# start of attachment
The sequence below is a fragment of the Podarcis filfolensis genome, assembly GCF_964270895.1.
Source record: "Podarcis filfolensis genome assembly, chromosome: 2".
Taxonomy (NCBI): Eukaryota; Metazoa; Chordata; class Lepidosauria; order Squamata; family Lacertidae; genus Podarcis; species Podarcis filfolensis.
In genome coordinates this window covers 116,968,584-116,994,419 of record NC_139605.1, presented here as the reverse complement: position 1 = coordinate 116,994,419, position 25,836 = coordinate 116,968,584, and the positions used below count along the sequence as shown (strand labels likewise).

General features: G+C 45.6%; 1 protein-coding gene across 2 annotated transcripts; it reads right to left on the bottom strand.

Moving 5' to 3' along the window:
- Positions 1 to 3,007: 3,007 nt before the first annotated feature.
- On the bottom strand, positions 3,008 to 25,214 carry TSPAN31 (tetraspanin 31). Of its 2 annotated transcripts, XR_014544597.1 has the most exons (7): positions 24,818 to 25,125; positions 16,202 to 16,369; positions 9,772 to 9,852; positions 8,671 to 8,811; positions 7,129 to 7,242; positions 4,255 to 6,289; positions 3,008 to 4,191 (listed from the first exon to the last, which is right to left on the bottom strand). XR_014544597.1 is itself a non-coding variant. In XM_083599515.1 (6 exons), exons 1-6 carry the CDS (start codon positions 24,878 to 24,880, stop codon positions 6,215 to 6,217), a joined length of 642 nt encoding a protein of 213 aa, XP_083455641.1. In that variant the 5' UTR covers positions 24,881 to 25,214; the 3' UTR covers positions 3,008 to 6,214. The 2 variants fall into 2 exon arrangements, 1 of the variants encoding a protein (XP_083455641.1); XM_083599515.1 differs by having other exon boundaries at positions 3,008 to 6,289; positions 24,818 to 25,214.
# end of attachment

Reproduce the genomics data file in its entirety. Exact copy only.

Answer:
The sequence below is a fragment of the Podarcis filfolensis genome, assembly GCF_964270895.1.
Source record: "Podarcis filfolensis genome assembly, chromosome: 2".
Taxonomy (NCBI): Eukaryota; Metazoa; Chordata; class Lepidosauria; order Squamata; family Lacertidae; genus Podarcis; species Podarcis filfolensis.
In genome coordinates this window covers 116,968,584-116,994,419 of record NC_139605.1, presented here as the reverse complement: position 1 = coordinate 116,994,419, position 25,836 = coordinate 116,968,584, and the positions used below count along the sequence as shown (strand labels likewise).

General features: G+C 45.6%; 1 protein-coding gene across 2 annotated transcripts; it reads right to left on the bottom strand.

Moving 5' to 3' along the window:
- Positions 1 to 3,007: 3,007 nt before the first annotated feature.
- On the bottom strand, positions 3,008 to 25,214 carry TSPAN31 (tetraspanin 31). Of its 2 annotated transcripts, XR_014544597.1 has the most exons (7): positions 24,818 to 25,125; positions 16,202 to 16,369; positions 9,772 to 9,852; positions 8,671 to 8,811; positions 7,129 to 7,242; positions 4,255 to 6,289; positions 3,008 to 4,191 (listed from the first exon to the last, which is right to left on the bottom strand). XR_014544597.1 is itself a non-coding variant. In XM_083599515.1 (6 exons), exons 1-6 carry the CDS (start codon positions 24,878 to 24,880, stop codon positions 6,215 to 6,217), a joined length of 642 nt encoding a protein of 213 aa, XP_083455641.1. In that variant the 5' UTR covers positions 24,881 to 25,214; the 3' UTR covers positions 3,008 to 6,214. The 2 variants fall into 2 exon arrangements, 1 of the variants encoding a protein (XP_083455641.1); XM_083599515.1 differs by having other exon boundaries at positions 3,008 to 6,289; positions 24,818 to 25,214.